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The Technology Trap: Capital, Labor, and Power in the Age of Automation by Carl Benedikt Frey

Published in June of 2019.

What recently published nonfiction book should a higher ed person read, if they only have time to read one book in 2019?

A book that is not about higher ed, but is essential for higher ed?

This was a question one of my smartest - and crazy busiest - colleagues asked me a few weeks ago.  I might have an answer.

The Technology Trap is written by one of the authors of a 2013 study that found that 47 percent of jobs in the US are vulnerable to displacement by automation.  

Last year, I wrote that Joseph Aoun’s Robot-Proof: Higher Education in the Age of Artificial Intelligence was the higher ed book of the year.  The Technology Trap is the perfect companion to Robot-Proof.

In The Technology Trap, Frey seeks to contextualize his research on the effect of robotics and artificial intelligence on the future of employment by looking at the past. The Technology Trap is the book for all of us who have ever wondered about what happened to all the farmers after industrialization and the introduction of the tractor?  Or have asked ourselves about what happened to all those workers who once took care of all those horses?

The Technology Trap is the perfect book for higher ed people to read, as we are both participants in, and drivers of, technological change.

As participants, it is a reasonable question to ask ourselves if new educational technologies will eliminate our educational jobs.

Will AI driven adaptive learning platforms get so advanced that a few globally branded universities will be able to offer high quality online learning at scale, forcing the closure of the vast majority of colleges?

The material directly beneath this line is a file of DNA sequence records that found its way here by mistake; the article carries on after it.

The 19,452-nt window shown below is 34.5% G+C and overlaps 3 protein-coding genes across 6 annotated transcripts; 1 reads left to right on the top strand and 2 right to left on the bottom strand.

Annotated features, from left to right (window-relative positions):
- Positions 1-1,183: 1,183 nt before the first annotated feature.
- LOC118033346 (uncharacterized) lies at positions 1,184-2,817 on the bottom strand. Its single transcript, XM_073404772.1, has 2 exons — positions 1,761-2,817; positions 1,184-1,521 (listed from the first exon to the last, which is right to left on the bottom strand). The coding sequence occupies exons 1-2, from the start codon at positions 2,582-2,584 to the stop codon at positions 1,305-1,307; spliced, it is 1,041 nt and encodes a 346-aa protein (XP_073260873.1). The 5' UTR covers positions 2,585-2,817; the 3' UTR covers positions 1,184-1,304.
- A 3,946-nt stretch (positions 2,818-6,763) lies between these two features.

If other in-person/face-to-face businesses can be eliminated by Amazon and Netflix (retail stores and video rental shops), why can’t colleges and universities?

At the same time, higher education is driving the technological advances that will put the most pressure on employment.  We train tomorrows AI developers and data scientists.  The basic research on computer science, sensors, and robotics takes place - at least in part - within universities.

So does the past tell us that we are in for a technologically driven jobless future?

The deeply researched and convinced argued conclusion of The Technology Trap is - well - yes and no.

Frey’s investigation of employment changes following previous technology-driven revolutions finds that automation can, and often does, lead to significant worker dislocations.  In England, unemployment grew, and wages stagnated from 1800 to 1840, as the Industrial Revolution replaced home production with the factory system.

After 1840, the new technologies of the steam engine and the telegraph and the railroad all started to work together to increase productivity, which had the effect of driving up worker wages.  Eventually, new technologies made for a wealthier society.

There was a significant gap between the dissemination of new technologies and the appearance of widespread societal benefits. This gap has been given the name of an Engel’s pause. (Named after Marx’s buddy Friedrich Engels, who described the miseries brought on by industrialization in The Condition of the Working Class in England).

What Frey demonstrates in The Technology Trap is that there has always been a price that must be paid for each technology revolution.  The substitution of new technology for labor - such as we will see as self-driving vehicles replace truck and Uber drivers - will have adverse effects on workers then occupying those jobs.

This degree of technology-driven employment pain, however, can be mediated by public policy choices.  Investments in workers, such as access to quality education and training, can lessen the impact of the next Engel’s pause.

As The Technology Trap describes, organized opposition to labor-replacing technologies has a long history.  The history of economic advancement depends, in part, in the willingness of societies to allow technology change to occur.

As the news out of Alaska continues to unfold, it seems clear that we are losing the battle of ideas of how to ensure that the introduction of new technologies will bring widespread benefits.  Slashing public funding for higher education will erode our infrastructure for human capital investment.  It will be up to universities to educate citizens for the jobs that will be created by AI, machine learning, and robotics.

The Technology Trap teaches us that worker displacement is inevitable with new technologies.  In the short run, technological revolutions can create economic conditions for the majority of people that are worse than what came before.

We can learn from the past, and prepare to do better as the next wave of job eliminating technologies begin to gather momentum.

What books on the future of jobs and robots would you recommend?

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